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Da Vinci Comes To Life

Tom Riley talks about playing the ultimate Renaissance man in Da Vinci’s Demons and his own great invention

Leonardo Da Vinci – the painter, sculptor, inventor and poster genius for Renaissance innovation – has been dead for nearly 500 years, however he’s never stopped being popular. From museum exhibitions to T-shirts and dorm-room posters, Da Vinci’s artwork and ideas are as visible today as they were during his lifetime.

Beginning April 12, the everlasting obsession with Da Vinci will manifest in its latest incarnation: Da Vinci’s Demons, a smart, stylish new series on the Starz network. The show follows Da Vinci (played by Tom Riley) as he makes his way through Florence, a town that seems chock full of political and romantic drama. Whether he’s tangling with the malevolent Medici clan, fending off his fiendish father or falling into bed with a noble woman, life for Riley’s Da Vinci is never short on excitement.

We checked in with Riley himself to find out pushing boundaries, his own amazing inventions and what it’s like to play one of the world’s most revered characters.

This is an ambitious show, with a huge cast and sprawling sets. How long have you been working on it?
I took the job in December 2011. I was doing another job at the time, but all the way through 2012 I was prepping for this, doing the training machine, doing the research and going to exhibitions. We started shooting properly in March and April.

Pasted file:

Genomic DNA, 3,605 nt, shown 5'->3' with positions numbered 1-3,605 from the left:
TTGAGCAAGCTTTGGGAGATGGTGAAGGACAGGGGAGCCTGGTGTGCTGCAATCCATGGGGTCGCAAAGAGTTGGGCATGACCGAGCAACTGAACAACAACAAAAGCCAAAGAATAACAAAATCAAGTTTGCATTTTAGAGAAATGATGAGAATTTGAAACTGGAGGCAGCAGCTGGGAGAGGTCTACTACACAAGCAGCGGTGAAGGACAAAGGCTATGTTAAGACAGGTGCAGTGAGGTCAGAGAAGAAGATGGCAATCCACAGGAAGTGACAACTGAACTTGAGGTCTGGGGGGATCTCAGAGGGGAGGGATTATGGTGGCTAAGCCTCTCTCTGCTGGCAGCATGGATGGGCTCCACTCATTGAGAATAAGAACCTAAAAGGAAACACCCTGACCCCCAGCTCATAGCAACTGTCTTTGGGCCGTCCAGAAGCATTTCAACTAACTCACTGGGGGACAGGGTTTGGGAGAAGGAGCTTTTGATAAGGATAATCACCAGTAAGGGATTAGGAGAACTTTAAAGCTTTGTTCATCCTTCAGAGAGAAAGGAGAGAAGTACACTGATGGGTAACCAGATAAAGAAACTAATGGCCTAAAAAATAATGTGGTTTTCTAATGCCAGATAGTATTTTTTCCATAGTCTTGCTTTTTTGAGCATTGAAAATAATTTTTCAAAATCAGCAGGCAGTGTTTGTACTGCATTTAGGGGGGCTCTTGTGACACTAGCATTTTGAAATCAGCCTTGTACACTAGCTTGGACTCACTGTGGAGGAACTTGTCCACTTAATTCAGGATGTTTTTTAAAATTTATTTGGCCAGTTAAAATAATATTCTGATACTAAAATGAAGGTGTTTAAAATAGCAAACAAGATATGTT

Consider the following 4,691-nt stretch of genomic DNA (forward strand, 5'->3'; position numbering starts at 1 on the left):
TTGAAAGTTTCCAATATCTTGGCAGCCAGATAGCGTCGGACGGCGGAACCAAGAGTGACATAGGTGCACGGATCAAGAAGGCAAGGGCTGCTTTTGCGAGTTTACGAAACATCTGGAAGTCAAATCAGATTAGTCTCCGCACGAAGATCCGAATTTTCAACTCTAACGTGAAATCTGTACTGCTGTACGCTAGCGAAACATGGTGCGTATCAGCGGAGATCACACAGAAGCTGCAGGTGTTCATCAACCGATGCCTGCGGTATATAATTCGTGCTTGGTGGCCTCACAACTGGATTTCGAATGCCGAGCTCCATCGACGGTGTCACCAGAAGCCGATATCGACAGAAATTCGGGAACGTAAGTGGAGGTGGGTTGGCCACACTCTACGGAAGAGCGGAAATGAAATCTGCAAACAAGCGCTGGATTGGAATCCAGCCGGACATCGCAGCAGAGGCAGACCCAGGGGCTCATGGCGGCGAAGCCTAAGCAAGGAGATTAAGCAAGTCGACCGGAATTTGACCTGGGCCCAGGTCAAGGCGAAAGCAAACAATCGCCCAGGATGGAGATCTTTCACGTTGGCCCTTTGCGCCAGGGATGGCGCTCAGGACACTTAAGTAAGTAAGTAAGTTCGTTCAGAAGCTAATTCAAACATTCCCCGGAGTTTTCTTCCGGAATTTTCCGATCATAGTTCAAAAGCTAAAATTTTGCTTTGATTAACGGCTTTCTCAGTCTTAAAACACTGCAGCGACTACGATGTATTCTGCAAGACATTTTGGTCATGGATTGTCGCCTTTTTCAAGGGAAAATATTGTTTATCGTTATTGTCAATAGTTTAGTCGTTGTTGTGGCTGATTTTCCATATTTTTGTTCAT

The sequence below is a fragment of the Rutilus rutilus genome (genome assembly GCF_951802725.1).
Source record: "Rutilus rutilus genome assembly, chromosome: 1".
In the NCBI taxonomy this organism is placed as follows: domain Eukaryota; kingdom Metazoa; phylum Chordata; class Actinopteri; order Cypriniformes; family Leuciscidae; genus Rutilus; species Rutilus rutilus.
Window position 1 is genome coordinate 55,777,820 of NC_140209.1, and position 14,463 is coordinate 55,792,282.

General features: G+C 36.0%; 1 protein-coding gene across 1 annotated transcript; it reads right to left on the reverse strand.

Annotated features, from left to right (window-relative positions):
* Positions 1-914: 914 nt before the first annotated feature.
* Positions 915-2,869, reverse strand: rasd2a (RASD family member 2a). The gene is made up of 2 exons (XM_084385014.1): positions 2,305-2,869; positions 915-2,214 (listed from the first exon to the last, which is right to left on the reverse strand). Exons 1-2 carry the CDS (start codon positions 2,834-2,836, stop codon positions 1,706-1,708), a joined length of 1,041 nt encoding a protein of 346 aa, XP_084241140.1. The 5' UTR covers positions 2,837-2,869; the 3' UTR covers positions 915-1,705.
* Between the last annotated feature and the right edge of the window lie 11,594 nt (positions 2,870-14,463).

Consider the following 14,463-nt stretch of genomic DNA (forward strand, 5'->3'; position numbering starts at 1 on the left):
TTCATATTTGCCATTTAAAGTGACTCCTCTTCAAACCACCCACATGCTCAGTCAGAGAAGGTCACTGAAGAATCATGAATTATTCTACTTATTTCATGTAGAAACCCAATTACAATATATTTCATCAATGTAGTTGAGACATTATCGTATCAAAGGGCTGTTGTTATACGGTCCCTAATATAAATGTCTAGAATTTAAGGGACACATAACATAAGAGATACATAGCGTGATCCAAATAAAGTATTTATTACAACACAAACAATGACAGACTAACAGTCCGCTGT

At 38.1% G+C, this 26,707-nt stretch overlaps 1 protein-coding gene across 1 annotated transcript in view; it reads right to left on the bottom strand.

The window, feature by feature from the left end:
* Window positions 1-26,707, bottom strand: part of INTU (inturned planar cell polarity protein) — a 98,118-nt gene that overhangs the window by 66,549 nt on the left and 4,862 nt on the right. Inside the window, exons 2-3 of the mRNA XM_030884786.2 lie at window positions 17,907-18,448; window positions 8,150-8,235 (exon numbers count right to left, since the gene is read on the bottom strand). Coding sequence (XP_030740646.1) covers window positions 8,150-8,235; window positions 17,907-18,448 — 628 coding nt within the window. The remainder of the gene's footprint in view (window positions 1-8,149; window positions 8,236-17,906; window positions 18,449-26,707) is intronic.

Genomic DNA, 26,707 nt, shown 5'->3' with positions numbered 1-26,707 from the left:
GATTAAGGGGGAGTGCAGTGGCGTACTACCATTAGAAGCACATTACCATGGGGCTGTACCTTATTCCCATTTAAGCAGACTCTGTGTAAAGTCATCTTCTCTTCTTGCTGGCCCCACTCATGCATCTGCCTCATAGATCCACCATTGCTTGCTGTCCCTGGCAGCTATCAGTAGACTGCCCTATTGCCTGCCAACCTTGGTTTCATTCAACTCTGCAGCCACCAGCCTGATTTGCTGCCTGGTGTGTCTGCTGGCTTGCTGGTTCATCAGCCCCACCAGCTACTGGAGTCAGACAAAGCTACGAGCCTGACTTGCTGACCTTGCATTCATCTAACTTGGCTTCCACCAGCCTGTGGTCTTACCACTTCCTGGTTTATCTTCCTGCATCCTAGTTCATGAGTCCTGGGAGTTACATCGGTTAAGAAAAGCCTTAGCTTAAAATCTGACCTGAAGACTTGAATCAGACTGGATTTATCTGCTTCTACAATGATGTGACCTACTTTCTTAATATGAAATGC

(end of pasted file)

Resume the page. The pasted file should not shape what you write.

What kind of training were you doing?
Because Leonardo was a vegetarian, I was supposed to be quite lean and wiry. So I was dropping weight and getting to the gym and trying to have this very physically active body of someone who lived off the land.

So, besides the intense workout regimen, what made you want to play Da Vinci?
Everything. With this, everything was on the page with the character—and then everything else was in history, in books, in galleries, and so there was the chance to portray someone who existed and yet was being reimagined. There was nothing that didn’t appeal, really.

With so much Da Vinci out there in books and galleries, what was the most helpful thing you came across?
I went to an anatomy exhibition in Queens Gallery in Buckingham Palace and it was all Da Vinci’s anatomy work that hadn’t been published and been given to the royal family and put in into their private archives. If it had been published at the time, he would have been the most important anatomist that ever lived. I was walking around this thing thinking all this incredible stuff was just a footnote to everything else we knew about him.

What is it about Da Vinci has captivated people over the years? He’s a reliable marketing tool
He’s the most recognizable name in the world after Christ, I think. The real thing that resonated with [series creator] David S. Goyer when he was bringing the story to life was the struggle between art and commerce. He got completely fascinated by the idea of information being suppressed at this turning point in history, when artists were suddenly flooding out of Florence and all being supported by Lorenzo de’ Medici at the same time the Vatican was struggling to suppress that knowledge. We started filming around the WikiLeaks time and were fascinated by the idea that information is still exactly the same thing.

Have you yourself ever invented anything?
I remember at school thinking I could invent weapons. There was a little house alongside the schoolyard—that one house that has a woman that lives in it that everyone says is a witch—and I remember devising some sort of catapult with a camcorder wrapped in a pillow that we were going to fire into her garden so we film her doing witchy things. That might be the only thing I’ve ever invented in my life. Although I didn’t invent a way to get the camcorder back, so it wasn’t too smart. 

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